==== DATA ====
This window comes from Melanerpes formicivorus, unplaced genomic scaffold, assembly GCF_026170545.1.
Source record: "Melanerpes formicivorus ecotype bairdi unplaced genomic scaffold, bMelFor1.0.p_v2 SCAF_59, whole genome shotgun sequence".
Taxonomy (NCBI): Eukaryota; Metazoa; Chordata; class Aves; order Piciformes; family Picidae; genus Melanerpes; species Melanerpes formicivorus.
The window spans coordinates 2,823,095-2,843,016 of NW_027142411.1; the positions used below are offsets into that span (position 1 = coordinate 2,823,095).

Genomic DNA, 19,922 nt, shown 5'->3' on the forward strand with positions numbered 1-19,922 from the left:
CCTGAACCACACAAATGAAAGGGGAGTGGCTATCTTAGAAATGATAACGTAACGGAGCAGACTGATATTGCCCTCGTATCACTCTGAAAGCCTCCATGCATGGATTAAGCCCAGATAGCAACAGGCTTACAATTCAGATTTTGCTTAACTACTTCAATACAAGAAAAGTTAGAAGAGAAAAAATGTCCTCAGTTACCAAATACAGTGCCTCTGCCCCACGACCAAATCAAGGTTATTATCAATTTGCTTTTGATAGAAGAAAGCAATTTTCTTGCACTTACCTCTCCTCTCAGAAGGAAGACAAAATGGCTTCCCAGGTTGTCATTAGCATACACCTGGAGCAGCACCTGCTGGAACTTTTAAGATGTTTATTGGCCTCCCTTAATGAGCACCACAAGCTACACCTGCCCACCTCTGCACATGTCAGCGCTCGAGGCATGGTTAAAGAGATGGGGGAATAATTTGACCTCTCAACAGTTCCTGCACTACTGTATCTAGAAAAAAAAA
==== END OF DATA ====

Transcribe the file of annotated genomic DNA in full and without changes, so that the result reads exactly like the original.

This window comes from Melanerpes formicivorus, unplaced genomic scaffold, assembly GCF_026170545.1.
Source record: "Melanerpes formicivorus ecotype bairdi unplaced genomic scaffold, bMelFor1.0.p_v2 SCAF_59, whole genome shotgun sequence".
Taxonomy (NCBI): Eukaryota; Metazoa; Chordata; class Aves; order Piciformes; family Picidae; genus Melanerpes; species Melanerpes formicivorus.
The window spans coordinates 2,823,095-2,843,016 of NW_027142411.1; the positions used below are offsets into that span (position 1 = coordinate 2,823,095).

Genomic DNA, 19,922 nt, shown 5'->3' on the forward strand with positions numbered 1-19,922 from the left:
CCTGAACCACACAAATGAAAGGGGAGTGGCTATCTTAGAAATGATAACGTAACGGAGCAGACTGATATTGCCCTCGTATCACTCTGAAAGCCTCCATGCATGGATTAAGCCCAGATAGCAACAGGCTTACAATTCAGATTTTGCTTAACTACTTCAATACAAGAAAAGTTAGAAGAGAAAAAATGTCCTCAGTTACCAAATACAGTGCCTCTGCCCCACGACCAAATCAAGGTTATTATCAATTTGCTTTTGATAGAAGAAAGCAATTTTCTTGCACTTACCTCTCCTCTCAGAAGGAAGACAAAATGGCTTCCCAGGTTGTCATTAGCATACACCTGGAGCAGCACCTGCTGGAACTTTTAAGATGTTTATTGGCCTCCCTTAATGAGCACCACAAGCTACACCTGCCCACCTCTGCACATGTCAGCGCTCGAGGCATGGTTAAAGAGATGGGGGAATAATTTGACCTCTCAACAGTTCCTGCACTACTGTATCTAGAAAAAAAAA